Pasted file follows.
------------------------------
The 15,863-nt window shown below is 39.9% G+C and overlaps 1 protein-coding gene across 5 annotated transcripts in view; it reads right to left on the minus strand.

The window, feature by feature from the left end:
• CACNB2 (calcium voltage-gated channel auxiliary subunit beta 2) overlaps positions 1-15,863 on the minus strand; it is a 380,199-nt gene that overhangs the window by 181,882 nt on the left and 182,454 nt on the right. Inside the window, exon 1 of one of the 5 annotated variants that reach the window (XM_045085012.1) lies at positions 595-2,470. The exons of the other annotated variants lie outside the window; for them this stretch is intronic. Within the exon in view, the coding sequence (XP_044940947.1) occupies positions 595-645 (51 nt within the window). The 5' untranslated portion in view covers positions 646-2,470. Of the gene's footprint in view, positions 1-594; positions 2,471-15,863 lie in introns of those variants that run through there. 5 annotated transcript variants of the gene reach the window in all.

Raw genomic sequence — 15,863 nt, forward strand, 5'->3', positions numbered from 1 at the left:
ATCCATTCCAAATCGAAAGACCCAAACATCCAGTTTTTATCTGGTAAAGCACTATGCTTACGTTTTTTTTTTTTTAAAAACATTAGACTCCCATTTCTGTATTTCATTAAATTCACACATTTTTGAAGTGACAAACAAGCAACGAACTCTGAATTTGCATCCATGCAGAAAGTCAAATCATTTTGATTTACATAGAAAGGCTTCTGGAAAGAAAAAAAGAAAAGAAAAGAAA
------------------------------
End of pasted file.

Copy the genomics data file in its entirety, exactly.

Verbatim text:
The 15,863-nt window shown below is 39.9% G+C and overlaps 1 protein-coding gene across 5 annotated transcripts in view; it reads right to left on the minus strand.

The window, feature by feature from the left end:
• CACNB2 (calcium voltage-gated channel auxiliary subunit beta 2) overlaps positions 1-15,863 on the minus strand; it is a 380,199-nt gene that overhangs the window by 181,882 nt on the left and 182,454 nt on the right. Inside the window, exon 1 of one of the 5 annotated variants that reach the window (XM_045085012.1) lies at positions 595-2,470. The exons of the other annotated variants lie outside the window; for them this stretch is intronic. Within the exon in view, the coding sequence (XP_044940947.1) occupies positions 595-645 (51 nt within the window). The 5' untranslated portion in view covers positions 646-2,470. Of the gene's footprint in view, positions 1-594; positions 2,471-15,863 lie in introns of those variants that run through there. 5 annotated transcript variants of the gene reach the window in all.

Raw genomic sequence — 15,863 nt, forward strand, 5'->3', positions numbered from 1 at the left:
ATCCATTCCAAATCGAAAGACCCAAACATCCAGTTTTTATCTGGTAAAGCACTATGCTTACGTTTTTTTTTTTTTAAAAACATTAGACTCCCATTTCTGTATTTCATTAAATTCACACATTTTTGAAGTGACAAACAAGCAACGAACTCTGAATTTGCATCCATGCAGAAAGTCAAATCATTTTGATTTACATAGAAAGGCTTCTGGAAAGAAAAAAAGAAAAGAAAAGAAA